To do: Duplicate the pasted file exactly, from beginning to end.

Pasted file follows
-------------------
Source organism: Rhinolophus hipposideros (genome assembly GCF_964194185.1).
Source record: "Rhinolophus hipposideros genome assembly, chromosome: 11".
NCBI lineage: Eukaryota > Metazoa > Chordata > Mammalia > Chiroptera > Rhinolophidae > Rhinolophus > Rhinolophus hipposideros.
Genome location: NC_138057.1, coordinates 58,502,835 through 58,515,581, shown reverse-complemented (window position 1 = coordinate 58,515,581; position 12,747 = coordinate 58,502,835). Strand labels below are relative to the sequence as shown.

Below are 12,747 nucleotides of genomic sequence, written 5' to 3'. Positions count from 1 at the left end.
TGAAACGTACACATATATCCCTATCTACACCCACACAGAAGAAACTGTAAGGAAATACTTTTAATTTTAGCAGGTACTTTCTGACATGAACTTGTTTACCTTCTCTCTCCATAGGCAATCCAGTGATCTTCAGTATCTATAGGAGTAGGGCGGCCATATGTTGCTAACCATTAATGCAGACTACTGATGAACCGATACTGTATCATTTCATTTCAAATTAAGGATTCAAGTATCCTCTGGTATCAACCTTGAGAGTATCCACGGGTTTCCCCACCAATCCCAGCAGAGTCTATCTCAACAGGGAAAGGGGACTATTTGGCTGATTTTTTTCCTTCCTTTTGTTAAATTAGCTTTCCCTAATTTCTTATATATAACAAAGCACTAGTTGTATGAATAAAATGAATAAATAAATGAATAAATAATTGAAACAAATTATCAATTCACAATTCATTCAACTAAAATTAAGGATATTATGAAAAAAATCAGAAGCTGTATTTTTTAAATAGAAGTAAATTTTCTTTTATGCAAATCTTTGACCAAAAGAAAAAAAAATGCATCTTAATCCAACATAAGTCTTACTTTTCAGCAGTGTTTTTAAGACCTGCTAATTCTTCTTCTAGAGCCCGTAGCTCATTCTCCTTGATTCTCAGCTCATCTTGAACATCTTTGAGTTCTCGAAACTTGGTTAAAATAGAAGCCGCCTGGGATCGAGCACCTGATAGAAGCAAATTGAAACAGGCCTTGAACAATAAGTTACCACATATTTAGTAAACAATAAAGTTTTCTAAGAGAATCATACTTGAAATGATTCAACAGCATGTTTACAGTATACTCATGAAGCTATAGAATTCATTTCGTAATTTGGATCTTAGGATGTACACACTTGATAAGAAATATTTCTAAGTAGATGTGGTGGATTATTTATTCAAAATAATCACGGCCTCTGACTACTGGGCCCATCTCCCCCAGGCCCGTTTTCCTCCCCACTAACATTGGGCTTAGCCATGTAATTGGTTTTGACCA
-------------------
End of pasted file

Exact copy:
Source organism: Rhinolophus hipposideros (genome assembly GCF_964194185.1).
Source record: "Rhinolophus hipposideros genome assembly, chromosome: 11".
NCBI lineage: Eukaryota > Metazoa > Chordata > Mammalia > Chiroptera > Rhinolophidae > Rhinolophus > Rhinolophus hipposideros.
Genome location: NC_138057.1, coordinates 58,502,835 through 58,515,581, shown reverse-complemented (window position 1 = coordinate 58,515,581; position 12,747 = coordinate 58,502,835). Strand labels below are relative to the sequence as shown.

Below are 12,747 nucleotides of genomic sequence, written 5' to 3'. Positions count from 1 at the left end.
TGAAACGTACACATATATCCCTATCTACACCCACACAGAAGAAACTGTAAGGAAATACTTTTAATTTTAGCAGGTACTTTCTGACATGAACTTGTTTACCTTCTCTCTCCATAGGCAATCCAGTGATCTTCAGTATCTATAGGAGTAGGGCGGCCATATGTTGCTAACCATTAATGCAGACTACTGATGAACCGATACTGTATCATTTCATTTCAAATTAAGGATTCAAGTATCCTCTGGTATCAACCTTGAGAGTATCCACGGGTTTCCCCACCAATCCCAGCAGAGTCTATCTCAACAGGGAAAGGGGACTATTTGGCTGATTTTTTTCCTTCCTTTTGTTAAATTAGCTTTCCCTAATTTCTTATATATAACAAAGCACTAGTTGTATGAATAAAATGAATAAATAAATGAATAAATAATTGAAACAAATTATCAATTCACAATTCATTCAACTAAAATTAAGGATATTATGAAAAAAATCAGAAGCTGTATTTTTTAAATAGAAGTAAATTTTCTTTTATGCAAATCTTTGACCAAAAGAAAAAAAAATGCATCTTAATCCAACATAAGTCTTACTTTTCAGCAGTGTTTTTAAGACCTGCTAATTCTTCTTCTAGAGCCCGTAGCTCATTCTCCTTGATTCTCAGCTCATCTTGAACATCTTTGAGTTCTCGAAACTTGGTTAAAATAGAAGCCGCCTGGGATCGAGCACCTGATAGAAGCAAATTGAAACAGGCCTTGAACAATAAGTTACCACATATTTAGTAAACAATAAAGTTTTCTAAGAGAATCATACTTGAAATGATTCAACAGCATGTTTACAGTATACTCATGAAGCTATAGAATTCATTTCGTAATTTGGATCTTAGGATGTACACACTTGATAAGAAATATTTCTAAGTAGATGTGGTGGATTATTTATTCAAAATAATCACGGCCTCTGACTACTGGGCCCATCTCCCCCAGGCCCGTTTTCCTCCCCACTAACATTGGGCTTAGCCATGTAATTGGTTTTGACCA